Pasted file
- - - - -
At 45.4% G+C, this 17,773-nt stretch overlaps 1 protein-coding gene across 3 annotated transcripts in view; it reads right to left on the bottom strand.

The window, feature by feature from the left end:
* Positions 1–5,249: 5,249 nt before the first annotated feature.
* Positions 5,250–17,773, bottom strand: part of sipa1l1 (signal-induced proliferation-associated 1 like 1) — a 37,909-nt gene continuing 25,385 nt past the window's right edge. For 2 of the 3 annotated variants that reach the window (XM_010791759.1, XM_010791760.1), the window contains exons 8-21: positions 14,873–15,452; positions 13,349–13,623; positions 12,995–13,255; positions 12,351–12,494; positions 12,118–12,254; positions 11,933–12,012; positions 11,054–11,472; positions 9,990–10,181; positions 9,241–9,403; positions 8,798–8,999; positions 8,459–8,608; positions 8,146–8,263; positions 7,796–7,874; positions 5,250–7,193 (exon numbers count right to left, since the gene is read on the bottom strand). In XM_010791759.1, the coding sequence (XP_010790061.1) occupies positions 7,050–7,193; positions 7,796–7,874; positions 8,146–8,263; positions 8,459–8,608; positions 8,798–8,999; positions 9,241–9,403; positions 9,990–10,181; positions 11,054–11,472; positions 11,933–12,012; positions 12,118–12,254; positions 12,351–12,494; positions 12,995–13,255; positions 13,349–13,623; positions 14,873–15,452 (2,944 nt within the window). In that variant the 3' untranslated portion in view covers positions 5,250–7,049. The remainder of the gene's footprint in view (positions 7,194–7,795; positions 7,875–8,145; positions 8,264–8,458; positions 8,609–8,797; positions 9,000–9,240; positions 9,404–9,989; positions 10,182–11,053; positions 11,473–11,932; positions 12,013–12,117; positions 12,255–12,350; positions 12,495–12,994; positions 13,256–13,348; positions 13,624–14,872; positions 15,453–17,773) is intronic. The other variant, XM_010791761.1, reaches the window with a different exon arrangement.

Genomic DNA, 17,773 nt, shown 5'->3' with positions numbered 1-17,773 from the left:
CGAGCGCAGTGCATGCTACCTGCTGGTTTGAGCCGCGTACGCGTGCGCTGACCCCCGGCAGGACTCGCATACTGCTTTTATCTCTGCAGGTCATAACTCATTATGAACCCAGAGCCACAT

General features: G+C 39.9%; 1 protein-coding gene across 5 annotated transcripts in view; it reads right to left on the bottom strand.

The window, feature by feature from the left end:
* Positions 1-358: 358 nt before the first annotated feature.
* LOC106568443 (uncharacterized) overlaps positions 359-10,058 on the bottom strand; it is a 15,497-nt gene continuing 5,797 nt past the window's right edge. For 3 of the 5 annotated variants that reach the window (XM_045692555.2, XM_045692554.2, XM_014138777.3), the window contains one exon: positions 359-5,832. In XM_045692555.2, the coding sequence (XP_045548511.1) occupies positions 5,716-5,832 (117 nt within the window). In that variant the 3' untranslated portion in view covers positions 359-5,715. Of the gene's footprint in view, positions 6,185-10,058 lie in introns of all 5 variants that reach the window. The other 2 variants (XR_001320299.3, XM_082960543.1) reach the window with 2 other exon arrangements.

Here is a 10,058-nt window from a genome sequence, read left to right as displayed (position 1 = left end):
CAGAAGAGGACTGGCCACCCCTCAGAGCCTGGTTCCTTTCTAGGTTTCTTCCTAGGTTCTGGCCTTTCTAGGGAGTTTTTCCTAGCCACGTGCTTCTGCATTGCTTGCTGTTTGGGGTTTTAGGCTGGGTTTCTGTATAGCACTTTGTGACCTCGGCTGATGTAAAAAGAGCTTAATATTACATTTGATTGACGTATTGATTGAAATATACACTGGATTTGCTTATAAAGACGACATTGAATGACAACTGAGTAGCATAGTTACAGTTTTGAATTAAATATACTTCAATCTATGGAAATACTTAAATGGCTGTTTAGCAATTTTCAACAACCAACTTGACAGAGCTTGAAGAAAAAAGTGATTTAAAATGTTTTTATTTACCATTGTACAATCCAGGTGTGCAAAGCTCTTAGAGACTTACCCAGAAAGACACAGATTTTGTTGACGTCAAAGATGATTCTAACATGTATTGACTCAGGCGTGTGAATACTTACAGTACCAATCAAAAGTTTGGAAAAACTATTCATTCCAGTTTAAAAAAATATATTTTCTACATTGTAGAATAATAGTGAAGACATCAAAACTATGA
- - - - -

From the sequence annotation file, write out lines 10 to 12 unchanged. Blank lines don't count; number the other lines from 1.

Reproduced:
* LOC106568443 (uncharacterized) overlaps positions 359-10,058 on the bottom strand; it is a 15,497-nt gene continuing 5,797 nt past the window's right edge. For 3 of the 5 annotated variants that reach the window (XM_045692555.2, XM_045692554.2, XM_014138777.3), the window contains one exon: positions 359-5,832. In XM_045692555.2, the coding sequence (XP_045548511.1) occupies positions 5,716-5,832 (117 nt within the window). In that variant the 3' untranslated portion in view covers positions 359-5,715. Of the gene's footprint in view, positions 6,185-10,058 lie in introns of all 5 variants that reach the window. The other 2 variants (XR_001320299.3, XM_082960543.1) reach the window with 2 other exon arrangements.

Here is a 10,058-nt window from a genome sequence, read left to right as displayed (position 1 = left end):
CAGAAGAGGACTGGCCACCCCTCAGAGCCTGGTTCCTTTCTAGGTTTCTTCCTAGGTTCTGGCCTTTCTAGGGAGTTTTTCCTAGCCACGTGCTTCTGCATTGCTTGCTGTTTGGGGTTTTAGGCTGGGTTTCTGTATAGCACTTTGTGACCTCGGCTGATGTAAAAAGAGCTTAATATTACATTTGATTGACGTATTGATTGAAATATACACTGGATTTGCTTATAAAGACGACATTGAATGACAACTGAGTAGCATAGTTACAGTTTTGAATTAAATATACTTCAATCTATGGAAATACTTAAATGGCTGTTTAGCAATTTTCAACAACCAACTTGACAGAGCTTGAAGAAAAAAGTGATTTAAAATGTTTTTATTTACCATTGTACAATCCAGGTGTGCAAAGCTCTTAGAGACTTACCCAGAAAGACACAGATTTTGTTGACGTCAAAGATGATTCTAACATGTATTGACTCAGGCGTGTGAATACTTACAGTACCAATCAAAAGTTTGGAAAAACTATTCATTCCAGTTTAAAAAAATATATTTTCTACATTGTAGAATAATAGTGAAGACATCAAAACTATGA